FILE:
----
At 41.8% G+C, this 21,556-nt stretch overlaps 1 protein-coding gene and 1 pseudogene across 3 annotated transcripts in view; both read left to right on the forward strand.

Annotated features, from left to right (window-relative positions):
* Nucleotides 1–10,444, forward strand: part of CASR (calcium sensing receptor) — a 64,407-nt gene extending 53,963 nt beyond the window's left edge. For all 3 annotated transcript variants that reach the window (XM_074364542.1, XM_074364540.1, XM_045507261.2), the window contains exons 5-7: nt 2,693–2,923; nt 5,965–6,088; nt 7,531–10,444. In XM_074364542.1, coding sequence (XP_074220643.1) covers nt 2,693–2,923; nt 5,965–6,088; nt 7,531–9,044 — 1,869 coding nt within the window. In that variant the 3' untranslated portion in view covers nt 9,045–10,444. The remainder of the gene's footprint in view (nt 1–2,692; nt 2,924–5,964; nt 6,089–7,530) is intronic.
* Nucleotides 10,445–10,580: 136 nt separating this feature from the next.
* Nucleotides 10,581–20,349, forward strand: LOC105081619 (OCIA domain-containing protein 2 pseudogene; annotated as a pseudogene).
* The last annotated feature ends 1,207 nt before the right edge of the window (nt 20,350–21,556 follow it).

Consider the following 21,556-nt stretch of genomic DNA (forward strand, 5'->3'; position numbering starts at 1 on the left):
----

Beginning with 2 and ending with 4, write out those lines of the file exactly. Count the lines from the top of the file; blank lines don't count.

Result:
Annotated features, from left to right (window-relative positions):
* Nucleotides 1–10,444, forward strand: part of CASR (calcium sensing receptor) — a 64,407-nt gene extending 53,963 nt beyond the window's left edge. For all 3 annotated transcript variants that reach the window (XM_074364542.1, XM_074364540.1, XM_045507261.2), the window contains exons 5-7: nt 2,693–2,923; nt 5,965–6,088; nt 7,531–10,444. In XM_074364542.1, coding sequence (XP_074220643.1) covers nt 2,693–2,923; nt 5,965–6,088; nt 7,531–9,044 — 1,869 coding nt within the window. In that variant the 3' untranslated portion in view covers nt 9,045–10,444. The remainder of the gene's footprint in view (nt 1–2,692; nt 2,924–5,964; nt 6,089–7,530) is intronic.
* Nucleotides 10,445–10,580: 136 nt separating this feature from the next.